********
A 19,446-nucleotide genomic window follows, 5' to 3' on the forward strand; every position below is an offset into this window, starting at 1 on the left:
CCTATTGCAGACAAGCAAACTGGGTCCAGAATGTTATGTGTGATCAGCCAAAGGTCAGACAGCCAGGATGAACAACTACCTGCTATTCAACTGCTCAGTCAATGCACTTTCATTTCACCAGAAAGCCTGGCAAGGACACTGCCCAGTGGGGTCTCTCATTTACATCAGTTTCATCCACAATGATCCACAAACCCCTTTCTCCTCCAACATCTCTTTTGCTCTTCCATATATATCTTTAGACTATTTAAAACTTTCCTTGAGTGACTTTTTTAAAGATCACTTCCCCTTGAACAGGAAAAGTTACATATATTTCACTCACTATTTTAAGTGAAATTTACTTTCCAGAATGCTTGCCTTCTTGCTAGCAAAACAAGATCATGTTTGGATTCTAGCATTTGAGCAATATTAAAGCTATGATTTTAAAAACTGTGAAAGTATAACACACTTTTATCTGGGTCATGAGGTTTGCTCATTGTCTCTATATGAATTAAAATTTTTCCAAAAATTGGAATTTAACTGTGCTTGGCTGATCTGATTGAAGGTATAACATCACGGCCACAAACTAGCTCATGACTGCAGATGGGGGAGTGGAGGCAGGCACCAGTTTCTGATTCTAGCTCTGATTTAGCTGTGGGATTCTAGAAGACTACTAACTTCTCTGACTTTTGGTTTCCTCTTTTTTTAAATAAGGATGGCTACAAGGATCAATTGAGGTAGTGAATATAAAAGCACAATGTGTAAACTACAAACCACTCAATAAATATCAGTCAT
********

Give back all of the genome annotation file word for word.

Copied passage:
A 19,446-nucleotide genomic window follows, 5' to 3' on the forward strand; every position below is an offset into this window, starting at 1 on the left:
CCTATTGCAGACAAGCAAACTGGGTCCAGAATGTTATGTGTGATCAGCCAAAGGTCAGACAGCCAGGATGAACAACTACCTGCTATTCAACTGCTCAGTCAATGCACTTTCATTTCACCAGAAAGCCTGGCAAGGACACTGCCCAGTGGGGTCTCTCATTTACATCAGTTTCATCCACAATGATCCACAAACCCCTTTCTCCTCCAACATCTCTTTTGCTCTTCCATATATATCTTTAGACTATTTAAAACTTTCCTTGAGTGACTTTTTTAAAGATCACTTCCCCTTGAACAGGAAAAGTTACATATATTTCACTCACTATTTTAAGTGAAATTTACTTTCCAGAATGCTTGCCTTCTTGCTAGCAAAACAAGATCATGTTTGGATTCTAGCATTTGAGCAATATTAAAGCTATGATTTTAAAAACTGTGAAAGTATAACACACTTTTATCTGGGTCATGAGGTTTGCTCATTGTCTCTATATGAATTAAAATTTTTCCAAAAATTGGAATTTAACTGTGCTTGGCTGATCTGATTGAAGGTATAACATCACGGCCACAAACTAGCTCATGACTGCAGATGGGGGAGTGGAGGCAGGCACCAGTTTCTGATTCTAGCTCTGATTTAGCTGTGGGATTCTAGAAGACTACTAACTTCTCTGACTTTTGGTTTCCTCTTTTTTTAAATAAGGATGGCTACAAGGATCAATTGAGGTAGTGAATATAAAAGCACAATGTGTAAACTACAAACCACTCAATAAATATCAGTCAT